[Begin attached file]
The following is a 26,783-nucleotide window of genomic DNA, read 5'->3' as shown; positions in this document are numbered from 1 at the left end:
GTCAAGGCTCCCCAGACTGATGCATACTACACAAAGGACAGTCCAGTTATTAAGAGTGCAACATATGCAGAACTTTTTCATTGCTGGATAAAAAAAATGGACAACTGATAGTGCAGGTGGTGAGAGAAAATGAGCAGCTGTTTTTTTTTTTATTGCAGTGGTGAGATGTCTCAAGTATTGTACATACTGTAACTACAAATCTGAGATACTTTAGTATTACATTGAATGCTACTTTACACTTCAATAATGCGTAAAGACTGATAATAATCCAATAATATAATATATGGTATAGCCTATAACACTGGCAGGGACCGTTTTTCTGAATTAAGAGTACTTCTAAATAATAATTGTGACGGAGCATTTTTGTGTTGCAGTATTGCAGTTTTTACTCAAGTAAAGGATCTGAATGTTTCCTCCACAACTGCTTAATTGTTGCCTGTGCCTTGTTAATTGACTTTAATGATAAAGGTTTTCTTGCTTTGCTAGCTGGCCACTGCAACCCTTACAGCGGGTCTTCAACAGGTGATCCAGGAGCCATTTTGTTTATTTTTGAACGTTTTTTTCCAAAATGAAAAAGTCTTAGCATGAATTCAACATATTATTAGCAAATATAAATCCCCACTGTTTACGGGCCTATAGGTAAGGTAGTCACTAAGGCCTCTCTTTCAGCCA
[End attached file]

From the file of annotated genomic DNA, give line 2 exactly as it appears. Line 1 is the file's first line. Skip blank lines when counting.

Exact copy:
GTCAAGGCTCCCCAGACTGATGCATACTACACAAAGGACAGTCCAGTTATTAAGAGTGCAACATATGCAGAACTTTTTCATTGCTGGATAAAAAAAATGGACAACTGATAGTGCAGGTGGTGAGAGAAAATGAGCAGCTGTTTTTTTTTTTATTGCAGTGGTGAGATGTCTCAAGTATTGTACATACTGTAACTACAAATCTGAGATACTTTAGTATTACATTGAATGCTACTTTACACTTCAATAATGCGTAAAGACTGATAATAATCCAATAATATAATATATGGTATAGCCTATAACACTGGCAGGGACCGTTTTTCTGAATTAAGAGTACTTCTAAATAATAATTGTGACGGAGCATTTTTGTGTTGCAGTATTGCAGTTTTTACTCAAGTAAAGGATCTGAATGTTTCCTCCACAACTGCTTAATTGTTGCCTGTGCCTTGTTAATTGACTTTAATGATAAAGGTTTTCTTGCTTTGCTAGCTGGCCACTGCAACCCTTACAGCGGGTCTTCAACAGGTGATCCAGGAGCCATTTTGTTTATTTTTGAACGTTTTTTTCCAAAATGAAAAAGTCTTAGCATGAATTCAACATATTATTAGCAAATATAAATCCCCACTGTTTACGGGCCTATAGGTAAGGTAGTCACTAAGGCCTCTCTTTCAGCCA